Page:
An American tradition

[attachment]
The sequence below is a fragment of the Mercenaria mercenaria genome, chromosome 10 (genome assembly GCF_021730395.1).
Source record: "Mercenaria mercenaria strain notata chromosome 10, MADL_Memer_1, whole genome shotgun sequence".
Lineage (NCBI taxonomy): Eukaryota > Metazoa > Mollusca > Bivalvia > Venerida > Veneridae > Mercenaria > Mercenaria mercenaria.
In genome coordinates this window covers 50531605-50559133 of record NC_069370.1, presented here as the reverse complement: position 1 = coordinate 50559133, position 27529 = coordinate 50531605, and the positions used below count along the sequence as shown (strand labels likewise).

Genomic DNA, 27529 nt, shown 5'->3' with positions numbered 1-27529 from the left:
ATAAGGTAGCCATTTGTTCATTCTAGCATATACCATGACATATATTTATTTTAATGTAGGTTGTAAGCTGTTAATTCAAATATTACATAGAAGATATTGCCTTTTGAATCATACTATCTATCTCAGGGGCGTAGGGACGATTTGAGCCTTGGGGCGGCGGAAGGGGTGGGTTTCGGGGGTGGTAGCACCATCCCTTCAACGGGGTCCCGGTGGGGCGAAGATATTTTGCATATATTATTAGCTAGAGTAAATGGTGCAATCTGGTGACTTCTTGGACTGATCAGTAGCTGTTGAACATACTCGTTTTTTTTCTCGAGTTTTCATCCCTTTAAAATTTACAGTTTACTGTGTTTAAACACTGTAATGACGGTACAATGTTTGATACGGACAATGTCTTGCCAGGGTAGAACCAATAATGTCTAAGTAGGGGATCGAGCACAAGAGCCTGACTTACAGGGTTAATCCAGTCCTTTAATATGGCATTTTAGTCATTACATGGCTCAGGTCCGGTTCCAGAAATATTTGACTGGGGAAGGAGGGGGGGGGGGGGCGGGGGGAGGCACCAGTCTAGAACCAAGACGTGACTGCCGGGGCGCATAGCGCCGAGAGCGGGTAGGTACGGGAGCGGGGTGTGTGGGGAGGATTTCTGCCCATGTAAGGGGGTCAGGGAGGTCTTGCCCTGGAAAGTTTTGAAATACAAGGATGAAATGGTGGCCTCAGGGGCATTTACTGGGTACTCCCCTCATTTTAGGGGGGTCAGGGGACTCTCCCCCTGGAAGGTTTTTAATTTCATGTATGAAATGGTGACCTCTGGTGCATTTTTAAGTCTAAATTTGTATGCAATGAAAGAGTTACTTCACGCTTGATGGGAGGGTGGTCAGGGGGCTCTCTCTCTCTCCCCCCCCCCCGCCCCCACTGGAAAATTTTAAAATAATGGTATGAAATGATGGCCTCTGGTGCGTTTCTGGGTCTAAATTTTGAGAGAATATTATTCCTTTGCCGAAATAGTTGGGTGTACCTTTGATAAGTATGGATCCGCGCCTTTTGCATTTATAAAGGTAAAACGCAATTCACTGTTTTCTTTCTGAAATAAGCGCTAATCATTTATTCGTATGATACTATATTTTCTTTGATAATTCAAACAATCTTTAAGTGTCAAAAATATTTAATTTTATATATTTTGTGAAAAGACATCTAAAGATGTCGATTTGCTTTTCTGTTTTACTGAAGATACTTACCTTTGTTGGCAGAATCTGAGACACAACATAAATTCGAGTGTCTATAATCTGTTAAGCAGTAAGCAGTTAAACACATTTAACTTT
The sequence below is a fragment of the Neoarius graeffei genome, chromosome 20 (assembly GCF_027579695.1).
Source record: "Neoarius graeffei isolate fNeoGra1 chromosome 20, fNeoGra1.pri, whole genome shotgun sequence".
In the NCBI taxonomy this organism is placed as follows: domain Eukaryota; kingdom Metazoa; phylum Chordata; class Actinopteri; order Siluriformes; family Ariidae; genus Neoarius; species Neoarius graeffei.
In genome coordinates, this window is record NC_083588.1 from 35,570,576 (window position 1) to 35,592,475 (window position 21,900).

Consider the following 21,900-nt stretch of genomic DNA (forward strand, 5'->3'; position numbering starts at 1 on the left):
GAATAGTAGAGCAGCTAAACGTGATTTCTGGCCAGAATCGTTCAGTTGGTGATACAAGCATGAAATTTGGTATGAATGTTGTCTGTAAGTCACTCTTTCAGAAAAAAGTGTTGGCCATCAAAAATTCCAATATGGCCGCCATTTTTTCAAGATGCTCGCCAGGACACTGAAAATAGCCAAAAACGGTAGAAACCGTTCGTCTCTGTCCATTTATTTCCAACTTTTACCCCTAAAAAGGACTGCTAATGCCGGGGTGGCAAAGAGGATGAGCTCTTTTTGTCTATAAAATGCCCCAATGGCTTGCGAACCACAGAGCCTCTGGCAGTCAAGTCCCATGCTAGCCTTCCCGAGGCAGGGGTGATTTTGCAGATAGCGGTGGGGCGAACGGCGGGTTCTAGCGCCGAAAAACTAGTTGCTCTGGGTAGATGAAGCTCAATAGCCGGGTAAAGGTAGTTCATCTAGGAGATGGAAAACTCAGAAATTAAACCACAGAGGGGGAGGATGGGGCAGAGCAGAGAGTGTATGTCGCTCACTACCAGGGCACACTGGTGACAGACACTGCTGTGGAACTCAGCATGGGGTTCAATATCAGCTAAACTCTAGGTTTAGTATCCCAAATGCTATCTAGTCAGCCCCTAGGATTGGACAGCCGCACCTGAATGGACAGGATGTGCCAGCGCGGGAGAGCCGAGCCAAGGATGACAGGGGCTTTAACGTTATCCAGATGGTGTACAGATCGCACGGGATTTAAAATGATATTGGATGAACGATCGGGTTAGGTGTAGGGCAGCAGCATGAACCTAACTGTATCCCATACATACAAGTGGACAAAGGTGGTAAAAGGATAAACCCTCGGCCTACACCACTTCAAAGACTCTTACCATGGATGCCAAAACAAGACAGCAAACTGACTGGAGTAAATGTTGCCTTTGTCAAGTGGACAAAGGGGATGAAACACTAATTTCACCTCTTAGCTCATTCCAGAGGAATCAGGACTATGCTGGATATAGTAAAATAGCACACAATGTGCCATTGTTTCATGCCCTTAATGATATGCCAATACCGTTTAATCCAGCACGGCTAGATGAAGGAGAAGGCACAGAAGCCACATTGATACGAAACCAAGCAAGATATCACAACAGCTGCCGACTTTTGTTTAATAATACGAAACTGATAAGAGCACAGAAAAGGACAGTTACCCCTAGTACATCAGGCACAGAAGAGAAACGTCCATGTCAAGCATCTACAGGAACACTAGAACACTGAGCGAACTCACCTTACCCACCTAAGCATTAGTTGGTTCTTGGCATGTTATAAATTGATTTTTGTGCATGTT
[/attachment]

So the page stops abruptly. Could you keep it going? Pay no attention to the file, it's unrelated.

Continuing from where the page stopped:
When the pilgrims landed at Plymouth Rock in 1620, they were seeking a new way of life and of religious freedom. Their life in the new world was hard and many people died. As the story goes, after surviving their first year, they gathered to celebrate the harvest with the Native Americans that lived nearby. This is the tale, fact or fiction, at the center of the modern American holiday of Thanksgiving. In 1864, Abraham Lincoln declared the last Thursday in November as a national day of thanks. Nowadays, Americans look forward to the four-day holiday as a time to spend time with family, eat delicious traditional foods and shop the reduced prices at Black Friday sales. The Wednesday before Thanksgiving is one of the busiest travel days of the year, with millions of Americans driving and flying to be home with their families. On Thanksgiving Day, American cooks wake up early to begin preparing the most traditional of Thanksgiving foods, roasted turkey. Everyone gathers in the early afternoon to enjoy a feast of turkey, mashed potatoes, stuffing, gravy and cranberry sauce, with apple pie for dessert. Many Americans settle down in front of the TV after dinner to watch football games. On Black Friday, some stores open as early as 6:00 AM while many stay open all night to attract shoppers to their sales. The stores hope to end the year in the black. Many economists point to the Black Friday sales as setting the tone for consumer confidence as Americans look forward to the biggest shopping season of all: Christmas.